UW-Madison’s Laura Minero is featured in the cover story of the most recent Capital Times newspaper.
The report is headlined: “ 'We certainly are afraid': Undocumented children of immigrants hope Trump won’t erase recent gains.”
When she was a child, Minero and her parents immigrated to the United States from Guadalajara, Jalisco, Mexico.
Today, Minero is a Ph.D. student with School of Education’s Department of Counseling Psychology
and an outspoken advocate for immigration reform.
Cap Times reporter Pat Schneider explains how Minero is among “more than 750,000 young people nationally given temporary relief from deportation through Deferred Action for Childhood Arrivals. DACA, created through an executive action by former President Barack Obama, has been in the sights of President Donald Trump since his campaign vowed to tighten up immigration policy and enforcement.”
The Capital Times continues: “Since his inauguration on Jan. 20, Trump has issued a series of executive orders that have alarmed immigrants. He focused first on beefing up border security, increasing arrests of people in the country illegally and cracking down on “sanctuary cities.” Then on Friday, Trump went further, temporarily banning entry to the country by people from seven Muslim-majority nations and indefinitely barring refugees from entry. Trump remains under pressure from immigration hawks to cancel DACA. In this environment, Minero and other DACA recipients continue to live with the threat that the provision that allows them to live, study and work in the open will be pulled out from under them.”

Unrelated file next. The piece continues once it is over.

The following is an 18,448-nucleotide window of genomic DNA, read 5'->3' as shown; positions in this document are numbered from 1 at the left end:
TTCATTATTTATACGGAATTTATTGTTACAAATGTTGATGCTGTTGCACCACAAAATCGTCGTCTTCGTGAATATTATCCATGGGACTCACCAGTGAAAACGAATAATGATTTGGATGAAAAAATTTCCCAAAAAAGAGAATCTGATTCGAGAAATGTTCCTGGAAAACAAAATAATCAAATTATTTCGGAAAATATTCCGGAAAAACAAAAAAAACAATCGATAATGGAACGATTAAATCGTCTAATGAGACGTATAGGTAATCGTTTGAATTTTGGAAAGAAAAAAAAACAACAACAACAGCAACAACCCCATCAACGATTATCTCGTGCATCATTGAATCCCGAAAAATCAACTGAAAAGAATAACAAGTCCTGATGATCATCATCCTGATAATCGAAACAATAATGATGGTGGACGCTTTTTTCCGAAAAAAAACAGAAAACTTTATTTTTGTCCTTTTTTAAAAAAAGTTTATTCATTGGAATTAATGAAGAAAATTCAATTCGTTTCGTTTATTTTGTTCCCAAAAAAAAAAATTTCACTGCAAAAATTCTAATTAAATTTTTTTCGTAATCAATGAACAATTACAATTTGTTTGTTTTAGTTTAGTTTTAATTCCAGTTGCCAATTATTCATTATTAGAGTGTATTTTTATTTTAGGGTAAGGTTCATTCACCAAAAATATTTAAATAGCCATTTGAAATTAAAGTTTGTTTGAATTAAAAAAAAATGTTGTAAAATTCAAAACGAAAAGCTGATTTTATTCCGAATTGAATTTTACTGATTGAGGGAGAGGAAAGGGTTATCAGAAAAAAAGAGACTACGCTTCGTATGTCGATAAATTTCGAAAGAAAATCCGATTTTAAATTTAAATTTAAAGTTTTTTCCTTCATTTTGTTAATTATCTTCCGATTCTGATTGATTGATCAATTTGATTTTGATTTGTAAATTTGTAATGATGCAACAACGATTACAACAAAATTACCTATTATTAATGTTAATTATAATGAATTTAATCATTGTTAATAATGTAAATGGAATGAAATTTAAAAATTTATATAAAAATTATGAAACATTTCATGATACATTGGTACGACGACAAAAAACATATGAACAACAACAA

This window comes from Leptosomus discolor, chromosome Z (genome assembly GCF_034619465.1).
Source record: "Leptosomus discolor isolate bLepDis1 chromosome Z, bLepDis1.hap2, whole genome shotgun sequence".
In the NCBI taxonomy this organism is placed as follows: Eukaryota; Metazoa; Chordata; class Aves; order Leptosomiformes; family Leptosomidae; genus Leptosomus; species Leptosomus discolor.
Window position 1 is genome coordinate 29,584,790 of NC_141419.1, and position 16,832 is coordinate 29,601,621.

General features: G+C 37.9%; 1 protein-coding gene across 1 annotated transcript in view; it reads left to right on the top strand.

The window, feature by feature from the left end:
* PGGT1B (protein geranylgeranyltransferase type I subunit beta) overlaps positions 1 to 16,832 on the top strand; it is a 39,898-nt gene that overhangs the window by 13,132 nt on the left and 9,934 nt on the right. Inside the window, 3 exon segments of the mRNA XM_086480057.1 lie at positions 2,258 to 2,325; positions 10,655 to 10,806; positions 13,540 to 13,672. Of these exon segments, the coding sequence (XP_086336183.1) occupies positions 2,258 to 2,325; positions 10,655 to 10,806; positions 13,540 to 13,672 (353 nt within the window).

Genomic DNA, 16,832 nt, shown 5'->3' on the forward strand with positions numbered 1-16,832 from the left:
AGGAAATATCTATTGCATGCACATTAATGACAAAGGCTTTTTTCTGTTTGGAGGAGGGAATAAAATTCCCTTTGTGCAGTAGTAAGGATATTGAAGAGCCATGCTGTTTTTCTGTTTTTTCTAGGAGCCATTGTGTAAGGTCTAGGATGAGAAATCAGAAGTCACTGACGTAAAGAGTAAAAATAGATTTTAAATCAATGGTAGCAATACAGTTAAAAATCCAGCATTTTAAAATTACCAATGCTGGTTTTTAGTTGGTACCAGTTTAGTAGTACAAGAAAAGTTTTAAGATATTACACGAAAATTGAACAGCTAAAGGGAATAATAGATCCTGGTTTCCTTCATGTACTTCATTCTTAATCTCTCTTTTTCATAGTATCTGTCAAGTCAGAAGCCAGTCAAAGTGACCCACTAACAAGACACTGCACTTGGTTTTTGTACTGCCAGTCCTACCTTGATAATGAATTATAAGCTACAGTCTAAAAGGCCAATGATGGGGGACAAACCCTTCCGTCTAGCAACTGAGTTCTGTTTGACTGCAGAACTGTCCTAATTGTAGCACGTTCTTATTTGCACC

“Undocumented, unafraid, unapologetic,” is the rally cry of undocumented immigrants who entered the U.S. as children, Minero tells the Capital Times. The bravado of the phrase undergirds their decision to come out from the shadows of undocumented life. But at times it is more symbolic than actual, she acknowledged.
“We certainly are afraid,” Minero tells the newspaper. “This is the time we need our allies the most. This is the time for people to recognize that the lives we worked so hard to fulfill can be easily taken away. It is time to recognize that this is a real threat.”
In the spring of 2016, Minero was selected as an awardee in the Ford Foundation's 2016 Predoctoral Fellowship Competition. (To learn more, check out this news story). As the Capital Times reports: “Minero’s research focus is the psychological effects of immigration detention in the undocumented transgender community. Typically sent to facilities for their sex assigned at birth where they often are victimized, transgender detainees are sometimes held in solitary confinement. That raises concerns about another set of psychological effects.”
“We only know that information anecdotally; we don’t know the actual mental health impact of what happens in these places,” Minero said.
To learn much more about Minero and immigration policy and enforcement, check out the entire Capital Times report for free on this Madison.com web page.